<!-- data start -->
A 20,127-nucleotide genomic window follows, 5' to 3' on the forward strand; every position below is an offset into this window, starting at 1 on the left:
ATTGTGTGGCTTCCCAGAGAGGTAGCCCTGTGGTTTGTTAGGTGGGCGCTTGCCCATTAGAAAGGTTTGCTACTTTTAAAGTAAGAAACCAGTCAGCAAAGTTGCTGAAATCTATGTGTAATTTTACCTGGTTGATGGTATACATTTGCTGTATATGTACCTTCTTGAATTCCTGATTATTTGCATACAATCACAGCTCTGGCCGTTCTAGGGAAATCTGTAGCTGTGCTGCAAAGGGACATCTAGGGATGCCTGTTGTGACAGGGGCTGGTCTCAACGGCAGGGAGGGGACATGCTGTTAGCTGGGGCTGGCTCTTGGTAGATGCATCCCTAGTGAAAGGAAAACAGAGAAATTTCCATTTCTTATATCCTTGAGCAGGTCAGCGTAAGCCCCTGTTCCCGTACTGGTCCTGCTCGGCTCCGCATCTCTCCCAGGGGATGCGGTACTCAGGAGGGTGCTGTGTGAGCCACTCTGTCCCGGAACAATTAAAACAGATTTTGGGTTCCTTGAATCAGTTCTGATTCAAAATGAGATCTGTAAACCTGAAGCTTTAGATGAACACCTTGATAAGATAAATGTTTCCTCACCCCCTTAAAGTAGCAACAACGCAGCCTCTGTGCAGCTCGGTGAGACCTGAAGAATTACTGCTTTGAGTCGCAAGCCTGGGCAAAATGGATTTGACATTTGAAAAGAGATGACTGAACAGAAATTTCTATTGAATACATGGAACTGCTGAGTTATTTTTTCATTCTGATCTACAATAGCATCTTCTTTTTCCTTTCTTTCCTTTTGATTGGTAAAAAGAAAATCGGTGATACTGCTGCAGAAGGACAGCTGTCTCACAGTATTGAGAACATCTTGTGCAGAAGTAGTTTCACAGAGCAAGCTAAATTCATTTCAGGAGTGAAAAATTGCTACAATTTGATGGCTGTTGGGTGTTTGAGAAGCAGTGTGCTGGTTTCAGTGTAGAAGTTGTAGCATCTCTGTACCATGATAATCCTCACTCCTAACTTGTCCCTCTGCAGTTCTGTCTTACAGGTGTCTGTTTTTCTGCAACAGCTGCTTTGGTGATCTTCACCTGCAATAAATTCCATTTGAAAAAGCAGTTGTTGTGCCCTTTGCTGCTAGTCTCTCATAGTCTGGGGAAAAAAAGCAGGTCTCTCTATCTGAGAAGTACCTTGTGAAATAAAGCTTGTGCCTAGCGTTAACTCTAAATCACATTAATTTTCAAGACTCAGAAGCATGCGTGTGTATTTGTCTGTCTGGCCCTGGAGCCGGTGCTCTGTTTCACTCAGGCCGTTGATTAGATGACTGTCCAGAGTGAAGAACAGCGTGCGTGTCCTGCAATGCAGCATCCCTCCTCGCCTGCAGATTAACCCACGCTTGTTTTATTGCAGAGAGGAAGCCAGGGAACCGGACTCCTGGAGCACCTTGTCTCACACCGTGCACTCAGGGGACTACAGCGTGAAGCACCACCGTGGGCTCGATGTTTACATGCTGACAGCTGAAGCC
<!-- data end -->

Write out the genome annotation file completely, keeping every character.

A 20,127-nucleotide genomic window follows, 5' to 3' on the forward strand; every position below is an offset into this window, starting at 1 on the left:
ATTGTGTGGCTTCCCAGAGAGGTAGCCCTGTGGTTTGTTAGGTGGGCGCTTGCCCATTAGAAAGGTTTGCTACTTTTAAAGTAAGAAACCAGTCAGCAAAGTTGCTGAAATCTATGTGTAATTTTACCTGGTTGATGGTATACATTTGCTGTATATGTACCTTCTTGAATTCCTGATTATTTGCATACAATCACAGCTCTGGCCGTTCTAGGGAAATCTGTAGCTGTGCTGCAAAGGGACATCTAGGGATGCCTGTTGTGACAGGGGCTGGTCTCAACGGCAGGGAGGGGACATGCTGTTAGCTGGGGCTGGCTCTTGGTAGATGCATCCCTAGTGAAAGGAAAACAGAGAAATTTCCATTTCTTATATCCTTGAGCAGGTCAGCGTAAGCCCCTGTTCCCGTACTGGTCCTGCTCGGCTCCGCATCTCTCCCAGGGGATGCGGTACTCAGGAGGGTGCTGTGTGAGCCACTCTGTCCCGGAACAATTAAAACAGATTTTGGGTTCCTTGAATCAGTTCTGATTCAAAATGAGATCTGTAAACCTGAAGCTTTAGATGAACACCTTGATAAGATAAATGTTTCCTCACCCCCTTAAAGTAGCAACAACGCAGCCTCTGTGCAGCTCGGTGAGACCTGAAGAATTACTGCTTTGAGTCGCAAGCCTGGGCAAAATGGATTTGACATTTGAAAAGAGATGACTGAACAGAAATTTCTATTGAATACATGGAACTGCTGAGTTATTTTTTCATTCTGATCTACAATAGCATCTTCTTTTTCCTTTCTTTCCTTTTGATTGGTAAAAAGAAAATCGGTGATACTGCTGCAGAAGGACAGCTGTCTCACAGTATTGAGAACATCTTGTGCAGAAGTAGTTTCACAGAGCAAGCTAAATTCATTTCAGGAGTGAAAAATTGCTACAATTTGATGGCTGTTGGGTGTTTGAGAAGCAGTGTGCTGGTTTCAGTGTAGAAGTTGTAGCATCTCTGTACCATGATAATCCTCACTCCTAACTTGTCCCTCTGCAGTTCTGTCTTACAGGTGTCTGTTTTTCTGCAACAGCTGCTTTGGTGATCTTCACCTGCAATAAATTCCATTTGAAAAAGCAGTTGTTGTGCCCTTTGCTGCTAGTCTCTCATAGTCTGGGGAAAAAAAGCAGGTCTCTCTATCTGAGAAGTACCTTGTGAAATAAAGCTTGTGCCTAGCGTTAACTCTAAATCACATTAATTTTCAAGACTCAGAAGCATGCGTGTGTATTTGTCTGTCTGGCCCTGGAGCCGGTGCTCTGTTTCACTCAGGCCGTTGATTAGATGACTGTCCAGAGTGAAGAACAGCGTGCGTGTCCTGCAATGCAGCATCCCTCCTCGCCTGCAGATTAACCCACGCTTGTTTTATTGCAGAGAGGAAGCCAGGGAACCGGACTCCTGGAGCACCTTGTCTCACACCGTGCACTCAGGGGACTACAGCGTGAAGCACCACCGTGGGCTCGATGTTTACATGCTGACAGCTGAAGCC